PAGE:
[Distutils] PEX at Twitter (re: PEX - Twitter's multi-platform executable archive format for Python)

Noah Kantrowitz noah at coderanger.net
Sat Feb 1 09:50:56 CET 2014

On Feb 1, 2014, at 12:43 AM, Nick Coghlan <ncoghlan at gmail.com> wrote:

> On 1 February 2014 18:23, Vinay Sajip <vinay_sajip at yahoo.co.uk> wrote:
>> On Fri, 31/1/14, Brian Wickman <wickman at gmail.com> wrote:
>>> There are myriad other practical reasons.  Here are some:
>> Thanks for taking the time to respond with the details - they are good data points
>> to think about!
>>> Lastly, there are social reasons. It's just hard to convince most engineers
>>> to use things like pkg_resources or pkgutil to manipulate resources
>>> when for them the status quo is just using __file__.  Bizarrely the social
>>> challenges are just as hard as the abovementioned technical challenges.
>> I agree it's bizarre, but sadly it's not surprising. People get used to certain ways
>> of doing things, and a certain kind of collective myopia develops when it
>> comes to looking at different ways of doing things. Having worked with fairly
>> diverse systems in my time, ISTM that sections of the Python community have
>> this myopia too. For example, the Java hatred and PEP 8 zealotry that you see
>> here and there.
>> One of the things that's puzzled me, for example, is why people think it's reasonable
>> or even necessary to have copies of pip and setuptools in every virtual environment
>> - often the same people who will tell you that your code isn't DRY enough! It's
>> certainly not a technical requirement, yet one of the reasons why PEP 405 venvs
>> aren't that popular is that pip and setuptools aren't automatically put in there. It's a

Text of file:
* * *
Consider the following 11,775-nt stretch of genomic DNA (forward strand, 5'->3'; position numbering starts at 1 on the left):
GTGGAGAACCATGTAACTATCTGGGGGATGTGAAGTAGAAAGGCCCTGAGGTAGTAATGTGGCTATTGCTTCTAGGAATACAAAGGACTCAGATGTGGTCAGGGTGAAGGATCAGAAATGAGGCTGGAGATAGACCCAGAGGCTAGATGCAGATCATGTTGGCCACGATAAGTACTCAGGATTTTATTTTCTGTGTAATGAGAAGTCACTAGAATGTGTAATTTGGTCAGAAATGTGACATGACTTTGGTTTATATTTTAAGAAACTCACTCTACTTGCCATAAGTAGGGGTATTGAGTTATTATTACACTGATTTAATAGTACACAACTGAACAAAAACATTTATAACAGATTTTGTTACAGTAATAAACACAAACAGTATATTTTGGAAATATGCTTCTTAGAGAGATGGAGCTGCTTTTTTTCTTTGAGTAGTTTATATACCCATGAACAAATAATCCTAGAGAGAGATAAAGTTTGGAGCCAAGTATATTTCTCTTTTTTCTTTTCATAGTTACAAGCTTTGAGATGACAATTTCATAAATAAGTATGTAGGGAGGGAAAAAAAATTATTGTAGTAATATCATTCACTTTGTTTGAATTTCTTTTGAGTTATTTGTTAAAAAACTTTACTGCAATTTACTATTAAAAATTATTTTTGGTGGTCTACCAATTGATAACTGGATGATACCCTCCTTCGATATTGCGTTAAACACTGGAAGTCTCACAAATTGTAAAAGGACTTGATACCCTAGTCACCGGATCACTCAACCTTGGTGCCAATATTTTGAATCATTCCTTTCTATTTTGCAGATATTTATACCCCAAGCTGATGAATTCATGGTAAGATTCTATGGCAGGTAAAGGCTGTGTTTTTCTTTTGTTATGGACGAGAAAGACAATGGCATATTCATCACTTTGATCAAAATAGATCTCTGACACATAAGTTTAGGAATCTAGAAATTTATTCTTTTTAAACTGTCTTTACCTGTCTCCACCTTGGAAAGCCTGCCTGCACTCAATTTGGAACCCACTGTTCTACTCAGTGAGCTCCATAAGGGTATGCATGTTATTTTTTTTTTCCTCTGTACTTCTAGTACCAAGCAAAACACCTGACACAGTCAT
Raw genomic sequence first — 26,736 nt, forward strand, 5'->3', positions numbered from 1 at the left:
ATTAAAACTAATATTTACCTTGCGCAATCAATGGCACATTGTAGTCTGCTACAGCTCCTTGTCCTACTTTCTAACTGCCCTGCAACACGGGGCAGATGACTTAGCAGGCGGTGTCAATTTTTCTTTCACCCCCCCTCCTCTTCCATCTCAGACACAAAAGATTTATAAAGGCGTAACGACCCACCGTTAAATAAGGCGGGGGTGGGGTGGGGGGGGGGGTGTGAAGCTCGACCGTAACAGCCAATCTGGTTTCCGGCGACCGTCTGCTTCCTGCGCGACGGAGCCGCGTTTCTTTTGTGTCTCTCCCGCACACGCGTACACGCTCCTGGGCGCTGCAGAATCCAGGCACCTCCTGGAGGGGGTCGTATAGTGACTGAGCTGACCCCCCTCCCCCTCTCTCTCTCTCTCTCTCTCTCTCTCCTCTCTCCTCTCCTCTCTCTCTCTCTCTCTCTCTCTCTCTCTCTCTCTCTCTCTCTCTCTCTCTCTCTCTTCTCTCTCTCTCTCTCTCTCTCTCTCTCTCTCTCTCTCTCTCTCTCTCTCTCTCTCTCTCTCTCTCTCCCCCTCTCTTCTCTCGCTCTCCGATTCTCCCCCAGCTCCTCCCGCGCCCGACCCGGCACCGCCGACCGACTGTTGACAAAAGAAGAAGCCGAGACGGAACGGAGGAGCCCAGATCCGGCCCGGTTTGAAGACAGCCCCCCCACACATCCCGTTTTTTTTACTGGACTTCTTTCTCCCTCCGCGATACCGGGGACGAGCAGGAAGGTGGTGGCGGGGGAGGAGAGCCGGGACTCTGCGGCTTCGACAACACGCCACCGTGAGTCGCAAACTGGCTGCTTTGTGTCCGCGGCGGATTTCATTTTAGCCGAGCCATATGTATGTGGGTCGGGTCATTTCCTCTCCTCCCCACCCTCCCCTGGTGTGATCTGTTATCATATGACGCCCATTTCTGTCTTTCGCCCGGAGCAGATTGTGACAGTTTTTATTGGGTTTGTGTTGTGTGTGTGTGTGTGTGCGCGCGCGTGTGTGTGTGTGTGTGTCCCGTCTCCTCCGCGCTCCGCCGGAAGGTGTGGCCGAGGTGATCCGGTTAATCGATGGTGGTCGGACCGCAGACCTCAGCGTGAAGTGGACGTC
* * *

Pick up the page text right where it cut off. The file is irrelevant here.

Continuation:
>> social issue - it's been decided that rather than exploring a technical approach to
>> addressing any issue with installing into venvs, it's better to bundle pip and setuptools
>> with Python 3.4, since that will seemingly be easier for people to swallow :-)
> FWIW, installing into a venv from outside it works fine (that's how
> ensurepip works in 3.4). However, it's substantially *harder* to
> explain to people how to use it correctly that way. In theory you
> could change activation so that it also affected the default install
> locations, but the advantage of just having them installed per venv is
> that you're relying more on the builtin Python path machinery rather
> than adding something new. So while it's wasteful of disk space and
> means needing to upgrade them in every virtualenv, it does actually
> categorically eliminate many potential sources of bugs. Doing things
> the way pip and virtualenv do them also meant there was a whole pile
> of design work that *didn't need to be done* to get a functional
> system up and running. Avoiding work by leveraging existing
> capabilities is a time honoured engineering tradition, even when the
> simple way isn't the most elegant way. Consider also the fact that we
> had full virtual machines long before we have usable Linux containers:
> full isolation is actually *easier* than partial isolation, because
> there are fewer places for things to go wrong, and less integration
> work to do in the first place.
> That said, something I mentioned to the OpenStack folks a while ago
> (and I think on this list, but potentially not), is that I have now
> realised the much-reviled (for good reason) *.pth files actually have
> a legitimate use case in allowing API compatible versions of packages
> to be shared between multiple virtual environments - you can trade
> reduced isolation for easier upgrades on systems containing multiple
> virtual environments by adding a suitable *.pth file to the venv
> rather than the package itself. While there's currently no convenient
> tooling around that, they're a feature CPython has supported for as
> long as I can remember, so tools built on that idea would comfortably
> work on all commonly supported Python versions.

In all but a tiny number of cases, you could use a symlink for this. Much less magic :-)


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